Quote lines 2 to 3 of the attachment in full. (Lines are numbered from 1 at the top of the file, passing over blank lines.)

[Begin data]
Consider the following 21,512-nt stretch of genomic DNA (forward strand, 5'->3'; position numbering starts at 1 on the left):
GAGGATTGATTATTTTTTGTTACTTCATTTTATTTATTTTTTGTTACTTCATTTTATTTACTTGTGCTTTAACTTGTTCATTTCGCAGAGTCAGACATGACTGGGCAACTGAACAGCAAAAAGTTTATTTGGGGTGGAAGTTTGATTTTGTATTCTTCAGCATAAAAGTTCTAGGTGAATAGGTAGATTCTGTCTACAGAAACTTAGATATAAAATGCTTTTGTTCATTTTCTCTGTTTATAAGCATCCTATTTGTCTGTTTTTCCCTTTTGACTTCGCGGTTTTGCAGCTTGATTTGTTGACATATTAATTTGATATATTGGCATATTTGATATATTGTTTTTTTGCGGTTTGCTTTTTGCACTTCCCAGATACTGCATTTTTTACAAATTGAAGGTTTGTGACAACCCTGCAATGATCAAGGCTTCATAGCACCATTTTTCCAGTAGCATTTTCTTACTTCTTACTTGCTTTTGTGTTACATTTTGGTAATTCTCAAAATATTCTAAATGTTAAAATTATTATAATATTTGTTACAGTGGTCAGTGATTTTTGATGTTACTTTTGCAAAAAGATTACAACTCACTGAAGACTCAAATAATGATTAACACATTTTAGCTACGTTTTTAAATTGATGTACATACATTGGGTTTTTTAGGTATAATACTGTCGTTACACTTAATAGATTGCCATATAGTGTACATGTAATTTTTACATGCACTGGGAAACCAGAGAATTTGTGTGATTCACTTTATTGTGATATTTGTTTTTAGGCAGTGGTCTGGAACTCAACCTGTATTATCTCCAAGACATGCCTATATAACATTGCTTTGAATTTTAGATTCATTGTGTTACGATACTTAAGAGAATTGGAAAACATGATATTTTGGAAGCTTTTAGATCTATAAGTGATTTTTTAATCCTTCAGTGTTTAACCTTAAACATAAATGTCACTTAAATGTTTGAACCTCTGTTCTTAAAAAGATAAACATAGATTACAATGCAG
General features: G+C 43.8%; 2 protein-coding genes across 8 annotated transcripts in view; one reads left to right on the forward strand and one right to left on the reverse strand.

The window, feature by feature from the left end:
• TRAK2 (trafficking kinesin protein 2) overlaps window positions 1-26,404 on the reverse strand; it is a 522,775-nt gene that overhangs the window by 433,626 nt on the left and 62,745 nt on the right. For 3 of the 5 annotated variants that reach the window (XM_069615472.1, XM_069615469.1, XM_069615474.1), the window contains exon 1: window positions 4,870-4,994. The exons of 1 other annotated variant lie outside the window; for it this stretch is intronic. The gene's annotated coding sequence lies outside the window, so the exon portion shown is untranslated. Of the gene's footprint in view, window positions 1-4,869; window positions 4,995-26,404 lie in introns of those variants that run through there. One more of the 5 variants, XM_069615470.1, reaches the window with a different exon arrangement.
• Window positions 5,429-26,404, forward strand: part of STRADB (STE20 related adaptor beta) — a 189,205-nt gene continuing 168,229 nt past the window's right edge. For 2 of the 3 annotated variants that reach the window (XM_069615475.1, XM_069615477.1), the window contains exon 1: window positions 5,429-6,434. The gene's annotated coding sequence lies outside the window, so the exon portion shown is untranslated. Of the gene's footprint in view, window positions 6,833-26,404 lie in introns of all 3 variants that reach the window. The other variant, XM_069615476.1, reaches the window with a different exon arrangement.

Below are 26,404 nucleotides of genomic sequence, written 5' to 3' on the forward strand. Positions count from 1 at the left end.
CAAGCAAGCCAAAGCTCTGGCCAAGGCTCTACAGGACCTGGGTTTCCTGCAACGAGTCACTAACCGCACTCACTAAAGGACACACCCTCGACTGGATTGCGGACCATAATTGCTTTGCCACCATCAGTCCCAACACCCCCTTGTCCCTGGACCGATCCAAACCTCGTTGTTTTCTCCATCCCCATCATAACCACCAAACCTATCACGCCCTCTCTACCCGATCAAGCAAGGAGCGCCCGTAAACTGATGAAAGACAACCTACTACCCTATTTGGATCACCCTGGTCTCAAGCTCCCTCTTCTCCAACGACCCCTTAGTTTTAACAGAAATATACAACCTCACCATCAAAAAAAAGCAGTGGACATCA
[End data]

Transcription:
GAGGATTGATTATTTTTTGTTACTTCATTTTATTTATTTTTTGTTACTTCATTTTATTTACTTGTGCTTTAACTTGTTCATTTCGCAGAGTCAGACATGACTGGGCAACTGAACAGCAAAAAGTTTATTTGGGGTGGAAGTTTGATTTTGTATTCTTCAGCATAAAAGTTCTAGGTGAATAGGTAGATTCTGTCTACAGAAACTTAGATATAAAATGCTTTTGTTCATTTTCTCTGTTTATAAGCATCCTATTTGTCTGTTTTTCCCTTTTGACTTCGCGGTTTTGCAGCTTGATTTGTTGACATATTAATTTGATATATTGGCATATTTGATATATTGTTTTTTTGCGGTTTGCTTTTTGCACTTCCCAGATACTGCATTTTTTACAAATTGAAGGTTTGTGACAACCCTGCAATGATCAAGGCTTCATAGCACCATTTTTCCAGTAGCATTTTCTTACTTCTTACTTGCTTTTGTGTTACATTTTGGTAATTCTCAAAATATTCTAAATGTTAAAATTATTATAATATTTGTTACAGTGGTCAGTGATTTTTGATGTTACTTTTGCAAAAAGATTACAACTCACTGAAGACTCAAATAATGATTAACACATTTTAGCTACGTTTTTAAATTGATGTACATACATTGGGTTTTTTAGGTATAATACTGTCGTTACACTTAATAGATTGCCATATAGTGTACATGTAATTTTTACATGCACTGGGAAACCAGAGAATTTGTGTGATTCACTTTATTGTGATATTTGTTTTTAGGCAGTGGTCTGGAACTCAACCTGTATTATCTCCAAGACATGCCTATATAACATTGCTTTGAATTTTAGATTCATTGTGTTACGATACTTAAGAGAATTGGAAAACATGATATTTTGGAAGCTTTTAGATCTATAAGTGATTTTTTAATCCTTCAGTGTTTAACCTTAAACATAAATGTCACTTAAATGTTTGAACCTCTGTTCTTAAAAAGATAAACATAGATTACAATGCAG
General features: G+C 43.8%; 2 protein-coding genes across 8 annotated transcripts in view; one reads left to right on the forward strand and one right to left on the reverse strand.